What Andrew said: If you are just hiking around, then I doubt you'll notice any meaningful difference. If you need to do things like surveying, avalanche spotting, and other high-precision activities, you might want a handheld GPS. Even for geocaching though, where you need to be pretty accurate, the iPhone works very well.
That was my experience with the GAIA GPS on my iPhone 4s on my Desert Trail hike where I was using it to mark, and sometimes relocate, buried caches. I had a Garmin Etrex Legend HCx for a backup, and I was able to rely on both of them.
The iPhone 4s worked well for me, I'd expect it would work well for you.Jan 15, 2013 at 10:51 am #1944058
@qiwizLocale: UL gear @ QiWiz.net
with a v4 and now a v5 iPhone, running Gaia GPS for topo map and track downloads and to see my position; running CoPilot Live for road turn by turn navigation. Neither needs a cellular signal to work. Both use maps that are downloaded to the phone.Jan 15, 2013 at 11:38 am #1944074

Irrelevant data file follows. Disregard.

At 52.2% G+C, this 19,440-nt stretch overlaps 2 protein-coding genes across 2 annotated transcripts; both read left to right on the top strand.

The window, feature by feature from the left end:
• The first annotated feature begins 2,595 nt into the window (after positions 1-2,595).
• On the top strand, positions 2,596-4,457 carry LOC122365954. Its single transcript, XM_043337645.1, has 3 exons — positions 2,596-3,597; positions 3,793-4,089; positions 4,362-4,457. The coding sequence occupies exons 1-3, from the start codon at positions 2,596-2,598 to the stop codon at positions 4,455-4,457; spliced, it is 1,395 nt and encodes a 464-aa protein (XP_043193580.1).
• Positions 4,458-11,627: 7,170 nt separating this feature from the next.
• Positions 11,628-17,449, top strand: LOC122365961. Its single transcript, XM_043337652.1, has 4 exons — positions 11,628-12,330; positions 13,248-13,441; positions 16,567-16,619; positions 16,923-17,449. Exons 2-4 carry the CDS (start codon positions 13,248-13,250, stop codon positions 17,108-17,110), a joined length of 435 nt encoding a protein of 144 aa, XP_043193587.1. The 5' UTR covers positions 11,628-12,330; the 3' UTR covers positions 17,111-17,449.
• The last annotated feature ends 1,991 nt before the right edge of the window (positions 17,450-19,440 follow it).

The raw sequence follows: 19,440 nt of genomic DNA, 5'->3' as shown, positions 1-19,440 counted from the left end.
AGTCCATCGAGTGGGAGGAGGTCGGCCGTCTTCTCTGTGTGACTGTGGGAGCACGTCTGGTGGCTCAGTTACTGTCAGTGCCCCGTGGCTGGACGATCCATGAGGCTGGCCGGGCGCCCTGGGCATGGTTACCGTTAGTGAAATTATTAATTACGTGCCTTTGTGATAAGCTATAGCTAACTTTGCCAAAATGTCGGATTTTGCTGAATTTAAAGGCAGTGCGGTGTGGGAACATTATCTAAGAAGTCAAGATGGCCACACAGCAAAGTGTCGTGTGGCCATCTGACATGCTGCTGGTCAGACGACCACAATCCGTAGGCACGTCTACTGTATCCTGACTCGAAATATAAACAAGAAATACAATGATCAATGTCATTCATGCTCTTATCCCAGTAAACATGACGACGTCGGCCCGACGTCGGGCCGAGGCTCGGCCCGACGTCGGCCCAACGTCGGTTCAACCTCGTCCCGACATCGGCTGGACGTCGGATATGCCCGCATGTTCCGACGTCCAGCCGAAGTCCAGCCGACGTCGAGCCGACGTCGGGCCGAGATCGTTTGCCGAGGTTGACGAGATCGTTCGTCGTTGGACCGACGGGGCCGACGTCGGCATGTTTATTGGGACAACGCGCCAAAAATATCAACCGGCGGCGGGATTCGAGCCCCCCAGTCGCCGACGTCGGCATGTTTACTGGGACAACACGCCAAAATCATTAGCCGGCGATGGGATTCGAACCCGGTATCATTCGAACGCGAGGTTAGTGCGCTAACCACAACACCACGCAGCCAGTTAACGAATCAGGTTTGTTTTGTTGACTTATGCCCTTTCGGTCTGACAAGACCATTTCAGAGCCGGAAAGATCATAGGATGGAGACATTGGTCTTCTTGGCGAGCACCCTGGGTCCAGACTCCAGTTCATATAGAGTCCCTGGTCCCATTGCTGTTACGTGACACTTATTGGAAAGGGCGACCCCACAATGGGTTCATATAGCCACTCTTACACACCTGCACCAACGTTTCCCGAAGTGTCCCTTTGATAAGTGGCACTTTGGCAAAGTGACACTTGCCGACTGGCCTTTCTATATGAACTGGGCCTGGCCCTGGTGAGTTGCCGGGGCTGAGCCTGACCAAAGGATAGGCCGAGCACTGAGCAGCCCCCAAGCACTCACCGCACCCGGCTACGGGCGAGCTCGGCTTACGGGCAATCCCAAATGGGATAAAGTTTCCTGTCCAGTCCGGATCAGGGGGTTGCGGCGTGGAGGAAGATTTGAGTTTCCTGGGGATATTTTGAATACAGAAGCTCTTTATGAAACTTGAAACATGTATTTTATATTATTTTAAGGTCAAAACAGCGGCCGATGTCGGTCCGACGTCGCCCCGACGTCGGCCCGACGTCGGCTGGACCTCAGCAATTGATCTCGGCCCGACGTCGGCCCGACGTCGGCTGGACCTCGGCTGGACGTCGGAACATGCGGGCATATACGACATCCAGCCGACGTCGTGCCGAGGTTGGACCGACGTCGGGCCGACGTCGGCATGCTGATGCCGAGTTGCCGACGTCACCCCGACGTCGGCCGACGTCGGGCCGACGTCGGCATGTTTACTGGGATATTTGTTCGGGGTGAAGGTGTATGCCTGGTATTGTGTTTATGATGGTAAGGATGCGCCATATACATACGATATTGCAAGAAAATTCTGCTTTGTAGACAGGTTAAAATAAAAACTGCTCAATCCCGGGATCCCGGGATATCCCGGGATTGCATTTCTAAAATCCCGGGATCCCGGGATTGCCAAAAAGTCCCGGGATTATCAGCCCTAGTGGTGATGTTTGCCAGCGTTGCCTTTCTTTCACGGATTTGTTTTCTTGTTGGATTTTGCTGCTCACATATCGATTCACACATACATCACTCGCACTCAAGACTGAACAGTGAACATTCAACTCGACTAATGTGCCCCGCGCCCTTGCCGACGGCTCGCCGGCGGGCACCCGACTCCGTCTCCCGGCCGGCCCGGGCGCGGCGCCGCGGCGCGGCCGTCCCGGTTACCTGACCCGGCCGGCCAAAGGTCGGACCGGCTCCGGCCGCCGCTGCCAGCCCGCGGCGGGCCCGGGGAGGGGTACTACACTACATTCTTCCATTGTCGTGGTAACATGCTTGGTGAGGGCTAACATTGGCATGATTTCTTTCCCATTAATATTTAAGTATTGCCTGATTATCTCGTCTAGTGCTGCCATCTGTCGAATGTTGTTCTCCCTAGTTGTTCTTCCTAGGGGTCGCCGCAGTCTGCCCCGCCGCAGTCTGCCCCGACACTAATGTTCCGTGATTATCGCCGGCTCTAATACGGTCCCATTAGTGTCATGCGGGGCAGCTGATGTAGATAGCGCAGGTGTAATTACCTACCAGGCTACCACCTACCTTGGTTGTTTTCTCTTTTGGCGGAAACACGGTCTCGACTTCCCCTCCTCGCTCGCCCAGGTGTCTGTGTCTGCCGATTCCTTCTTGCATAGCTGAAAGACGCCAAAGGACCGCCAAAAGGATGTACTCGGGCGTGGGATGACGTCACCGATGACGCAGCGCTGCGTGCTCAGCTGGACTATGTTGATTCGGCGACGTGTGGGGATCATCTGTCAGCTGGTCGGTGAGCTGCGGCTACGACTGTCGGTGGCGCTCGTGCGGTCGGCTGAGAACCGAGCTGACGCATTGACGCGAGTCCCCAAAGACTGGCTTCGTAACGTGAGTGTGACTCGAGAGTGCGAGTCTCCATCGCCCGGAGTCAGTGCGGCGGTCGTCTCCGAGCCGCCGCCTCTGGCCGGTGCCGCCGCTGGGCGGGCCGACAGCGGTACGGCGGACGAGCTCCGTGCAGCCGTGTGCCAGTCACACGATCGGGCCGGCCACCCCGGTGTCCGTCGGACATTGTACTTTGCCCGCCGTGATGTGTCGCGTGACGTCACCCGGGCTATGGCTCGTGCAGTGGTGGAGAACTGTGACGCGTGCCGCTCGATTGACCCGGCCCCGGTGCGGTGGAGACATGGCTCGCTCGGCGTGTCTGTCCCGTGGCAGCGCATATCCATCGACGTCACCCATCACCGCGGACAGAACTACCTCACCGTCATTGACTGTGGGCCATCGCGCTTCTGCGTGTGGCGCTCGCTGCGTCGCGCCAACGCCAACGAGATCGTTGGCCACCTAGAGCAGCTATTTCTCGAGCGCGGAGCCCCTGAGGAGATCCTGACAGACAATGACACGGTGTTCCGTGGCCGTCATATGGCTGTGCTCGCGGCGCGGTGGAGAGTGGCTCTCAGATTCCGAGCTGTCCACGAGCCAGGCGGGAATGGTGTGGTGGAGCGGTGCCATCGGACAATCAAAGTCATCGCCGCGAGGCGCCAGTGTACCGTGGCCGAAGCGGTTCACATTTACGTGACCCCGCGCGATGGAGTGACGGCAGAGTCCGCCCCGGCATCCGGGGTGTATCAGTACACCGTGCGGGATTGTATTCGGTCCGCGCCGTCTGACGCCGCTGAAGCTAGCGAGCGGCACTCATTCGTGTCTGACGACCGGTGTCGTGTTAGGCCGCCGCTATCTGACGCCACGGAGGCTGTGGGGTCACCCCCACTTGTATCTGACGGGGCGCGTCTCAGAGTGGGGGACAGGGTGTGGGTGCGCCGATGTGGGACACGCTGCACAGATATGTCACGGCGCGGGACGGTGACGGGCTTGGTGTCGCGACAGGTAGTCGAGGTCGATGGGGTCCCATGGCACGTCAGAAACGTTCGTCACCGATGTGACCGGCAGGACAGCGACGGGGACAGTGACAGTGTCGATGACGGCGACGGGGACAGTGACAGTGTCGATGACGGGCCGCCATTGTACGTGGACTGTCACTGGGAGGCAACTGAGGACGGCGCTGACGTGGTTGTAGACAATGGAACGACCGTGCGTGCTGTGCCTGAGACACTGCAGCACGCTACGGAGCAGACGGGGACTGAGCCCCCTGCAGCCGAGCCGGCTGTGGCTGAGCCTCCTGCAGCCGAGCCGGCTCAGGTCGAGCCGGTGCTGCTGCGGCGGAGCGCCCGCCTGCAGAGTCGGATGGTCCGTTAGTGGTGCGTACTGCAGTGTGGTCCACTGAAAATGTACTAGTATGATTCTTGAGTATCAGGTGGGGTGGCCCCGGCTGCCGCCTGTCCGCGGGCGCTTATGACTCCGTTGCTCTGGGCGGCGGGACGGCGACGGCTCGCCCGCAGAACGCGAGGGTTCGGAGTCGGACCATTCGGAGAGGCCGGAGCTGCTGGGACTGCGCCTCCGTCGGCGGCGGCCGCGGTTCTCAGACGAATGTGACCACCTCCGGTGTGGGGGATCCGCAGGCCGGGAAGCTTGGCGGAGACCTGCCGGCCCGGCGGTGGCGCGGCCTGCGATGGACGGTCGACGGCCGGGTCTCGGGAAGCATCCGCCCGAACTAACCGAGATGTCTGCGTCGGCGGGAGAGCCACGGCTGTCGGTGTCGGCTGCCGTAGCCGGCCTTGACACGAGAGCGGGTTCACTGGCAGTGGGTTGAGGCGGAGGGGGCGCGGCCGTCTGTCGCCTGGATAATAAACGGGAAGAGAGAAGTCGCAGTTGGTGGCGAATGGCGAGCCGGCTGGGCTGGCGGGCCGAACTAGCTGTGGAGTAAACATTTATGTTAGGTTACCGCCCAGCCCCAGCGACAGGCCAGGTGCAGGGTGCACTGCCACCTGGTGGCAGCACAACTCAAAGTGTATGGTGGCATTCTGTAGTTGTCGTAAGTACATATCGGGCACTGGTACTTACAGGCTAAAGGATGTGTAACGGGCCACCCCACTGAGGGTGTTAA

I have been using an app called "Topo Maps" with my iPhone for a few years and really like it. I think it was around $5 for the app and then all map downloads are free. The maps are USGS 1:24,000 topographical maps. I don't use any of the advanced functionality, basically I just use it to see where I am on the topo map (since it uses the phone's GPS). Most of my hiking is in the Grand Canyon and it's been great to keep me on track when on less-traveled trails and also to see the remaining distance before I reach my daily destination. Here's a screenshot:Jan 15, 2013 at 12:23 pm #1944092
Thanks for the great info folks. Seems like the consensus is that the Garmin receiver is technically better, but not enough to matter to most people for "hiking around" purposes. Great info and discussion!